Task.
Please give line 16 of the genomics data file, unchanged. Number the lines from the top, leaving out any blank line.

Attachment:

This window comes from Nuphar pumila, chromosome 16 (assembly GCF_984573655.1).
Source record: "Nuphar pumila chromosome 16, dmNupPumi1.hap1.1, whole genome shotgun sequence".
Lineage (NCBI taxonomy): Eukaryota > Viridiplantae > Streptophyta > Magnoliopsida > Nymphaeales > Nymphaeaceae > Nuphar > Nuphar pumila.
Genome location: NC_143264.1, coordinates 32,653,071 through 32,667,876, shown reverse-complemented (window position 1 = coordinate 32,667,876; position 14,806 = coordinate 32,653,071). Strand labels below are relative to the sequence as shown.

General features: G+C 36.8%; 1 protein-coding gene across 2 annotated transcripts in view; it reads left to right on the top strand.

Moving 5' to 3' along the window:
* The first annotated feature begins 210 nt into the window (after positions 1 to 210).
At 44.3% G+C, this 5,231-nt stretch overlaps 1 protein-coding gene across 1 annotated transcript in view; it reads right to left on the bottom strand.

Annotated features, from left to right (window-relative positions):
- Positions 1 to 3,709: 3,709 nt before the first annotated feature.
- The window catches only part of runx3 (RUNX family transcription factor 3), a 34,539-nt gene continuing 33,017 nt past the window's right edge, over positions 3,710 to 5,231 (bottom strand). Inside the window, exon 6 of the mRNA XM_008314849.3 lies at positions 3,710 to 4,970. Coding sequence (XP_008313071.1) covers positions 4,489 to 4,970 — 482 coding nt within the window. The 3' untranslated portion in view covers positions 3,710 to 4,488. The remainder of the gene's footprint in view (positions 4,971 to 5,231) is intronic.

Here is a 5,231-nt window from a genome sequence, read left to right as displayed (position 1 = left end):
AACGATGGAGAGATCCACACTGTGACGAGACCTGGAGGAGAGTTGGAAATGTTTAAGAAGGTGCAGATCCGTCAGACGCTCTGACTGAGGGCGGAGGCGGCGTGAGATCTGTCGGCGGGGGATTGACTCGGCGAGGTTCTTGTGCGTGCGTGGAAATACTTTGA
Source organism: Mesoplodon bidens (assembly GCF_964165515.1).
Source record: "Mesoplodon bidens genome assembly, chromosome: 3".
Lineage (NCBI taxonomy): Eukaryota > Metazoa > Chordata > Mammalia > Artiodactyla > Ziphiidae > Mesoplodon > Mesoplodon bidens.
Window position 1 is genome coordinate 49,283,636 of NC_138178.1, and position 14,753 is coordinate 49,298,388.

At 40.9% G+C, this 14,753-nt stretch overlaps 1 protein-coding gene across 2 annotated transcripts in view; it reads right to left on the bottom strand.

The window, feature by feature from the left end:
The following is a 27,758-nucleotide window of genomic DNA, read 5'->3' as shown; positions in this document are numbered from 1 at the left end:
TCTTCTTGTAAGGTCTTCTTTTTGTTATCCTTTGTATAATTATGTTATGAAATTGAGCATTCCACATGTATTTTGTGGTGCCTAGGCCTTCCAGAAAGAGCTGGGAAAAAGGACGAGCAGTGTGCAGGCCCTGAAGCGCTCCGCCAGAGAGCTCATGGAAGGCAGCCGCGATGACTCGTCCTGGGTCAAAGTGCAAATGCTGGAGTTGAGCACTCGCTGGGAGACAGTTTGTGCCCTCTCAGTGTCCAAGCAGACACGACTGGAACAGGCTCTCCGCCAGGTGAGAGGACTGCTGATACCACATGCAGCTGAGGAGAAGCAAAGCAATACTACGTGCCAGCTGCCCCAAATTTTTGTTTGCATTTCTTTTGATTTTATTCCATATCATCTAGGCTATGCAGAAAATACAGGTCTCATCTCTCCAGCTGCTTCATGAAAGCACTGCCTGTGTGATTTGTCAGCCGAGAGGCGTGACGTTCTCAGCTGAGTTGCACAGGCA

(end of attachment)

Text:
Lineage (NCBI taxonomy): Eukaryota > Metazoa > Chordata > Mammalia > Artiodactyla > Ziphiidae > Mesoplodon > Mesoplodon bidens.